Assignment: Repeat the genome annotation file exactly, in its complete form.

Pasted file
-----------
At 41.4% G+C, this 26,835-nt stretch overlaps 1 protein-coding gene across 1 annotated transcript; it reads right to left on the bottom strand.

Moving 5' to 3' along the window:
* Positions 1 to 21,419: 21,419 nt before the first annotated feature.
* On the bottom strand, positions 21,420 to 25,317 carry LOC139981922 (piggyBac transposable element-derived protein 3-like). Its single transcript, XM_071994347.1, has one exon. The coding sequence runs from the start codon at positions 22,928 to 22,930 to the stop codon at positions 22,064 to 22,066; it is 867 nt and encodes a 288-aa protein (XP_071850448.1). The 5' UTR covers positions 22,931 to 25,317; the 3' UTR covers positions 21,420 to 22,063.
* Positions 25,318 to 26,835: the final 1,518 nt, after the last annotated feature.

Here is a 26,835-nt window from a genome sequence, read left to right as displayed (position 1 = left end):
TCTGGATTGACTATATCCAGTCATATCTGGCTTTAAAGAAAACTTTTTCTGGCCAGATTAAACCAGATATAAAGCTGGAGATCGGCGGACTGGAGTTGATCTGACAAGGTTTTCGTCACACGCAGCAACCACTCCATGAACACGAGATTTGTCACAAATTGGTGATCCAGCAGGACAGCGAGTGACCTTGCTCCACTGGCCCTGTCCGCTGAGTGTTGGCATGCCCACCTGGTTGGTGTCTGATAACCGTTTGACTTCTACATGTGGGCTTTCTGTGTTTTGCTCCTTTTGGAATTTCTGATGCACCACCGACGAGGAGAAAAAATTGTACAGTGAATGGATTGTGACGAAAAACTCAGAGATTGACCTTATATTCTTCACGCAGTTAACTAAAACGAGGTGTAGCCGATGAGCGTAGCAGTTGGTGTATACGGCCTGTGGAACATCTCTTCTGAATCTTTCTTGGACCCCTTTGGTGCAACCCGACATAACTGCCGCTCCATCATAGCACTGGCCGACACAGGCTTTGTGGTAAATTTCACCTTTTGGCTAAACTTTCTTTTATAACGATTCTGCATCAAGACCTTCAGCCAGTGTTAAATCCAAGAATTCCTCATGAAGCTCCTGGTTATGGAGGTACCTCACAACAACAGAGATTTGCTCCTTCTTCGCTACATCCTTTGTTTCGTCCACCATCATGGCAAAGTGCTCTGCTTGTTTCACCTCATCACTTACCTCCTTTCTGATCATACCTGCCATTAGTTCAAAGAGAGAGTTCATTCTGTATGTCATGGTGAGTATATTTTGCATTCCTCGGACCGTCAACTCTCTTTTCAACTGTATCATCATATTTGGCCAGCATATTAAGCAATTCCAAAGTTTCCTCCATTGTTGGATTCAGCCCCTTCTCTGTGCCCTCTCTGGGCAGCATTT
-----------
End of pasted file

At 41.4% G+C, this 26,835-nt stretch overlaps 1 protein-coding gene across 1 annotated transcript; it reads right to left on the bottom strand.

Moving 5' to 3' along the window:
* Positions 1 to 21,419: 21,419 nt before the first annotated feature.
* On the bottom strand, positions 21,420 to 25,317 carry LOC139981922 (piggyBac transposable element-derived protein 3-like). Its single transcript, XM_071994347.1, has one exon. The coding sequence runs from the start codon at positions 22,928 to 22,930 to the stop codon at positions 22,064 to 22,066; it is 867 nt and encodes a 288-aa protein (XP_071850448.1). The 5' UTR covers positions 22,931 to 25,317; the 3' UTR covers positions 21,420 to 22,063.
* Positions 25,318 to 26,835: the final 1,518 nt, after the last annotated feature.

Here is a 26,835-nt window from a genome sequence, read left to right as displayed (position 1 = left end):
TCTGGATTGACTATATCCAGTCATATCTGGCTTTAAAGAAAACTTTTTCTGGCCAGATTAAACCAGATATAAAGCTGGAGATCGGCGGACTGGAGTTGATCTGACAAGGTTTTCGTCACACGCAGCAACCACTCCATGAACACGAGATTTGTCACAAATTGGTGATCCAGCAGGACAGCGAGTGACCTTGCTCCACTGGCCCTGTCCGCTGAGTGTTGGCATGCCCACCTGGTTGGTGTCTGATAACCGTTTGACTTCTACATGTGGGCTTTCTGTGTTTTGCTCCTTTTGGAATTTCTGATGCACCACCGACGAGGAGAAAAAATTGTACAGTGAATGGATTGTGACGAAAAACTCAGAGATTGACCTTATATTCTTCACGCAGTTAACTAAAACGAGGTGTAGCCGATGAGCGTAGCAGTTGGTGTATACGGCCTGTGGAACATCTCTTCTGAATCTTTCTTGGACCCCTTTGGTGCAACCCGACATAACTGCCGCTCCATCATAGCACTGGCCGACACAGGCTTTGTGGTAAATTTCACCTTTTGGCTAAACTTTCTTTTATAACGATTCTGCATCAAGACCTTCAGCCAGTGTTAAATCCAAGAATTCCTCATGAAGCTCCTGGTTATGGAGGTACCTCACAACAACAGAGATTTGCTCCTTCTTCGCTACATCCTTTGTTTCGTCCACCATCATGGCAAAGTGCTCTGCTTGTTTCACCTCATCACTTACCTCCTTTCTGATCATACCTGCCATTAGTTCAAAGAGAGAGTTCATTCTGTATGTCATGGTGAGTATATTTTGCATTCCTCGGACCGTCAACTCTCTTTTCAACTGTATCATCATATTTGGCCAGCATATTAAGCAATTCCAAAGTTTCCTCCATTGTTGGATTCAGCCCCTTCTCTGTGCCCTCTCTGGGCAGCATTT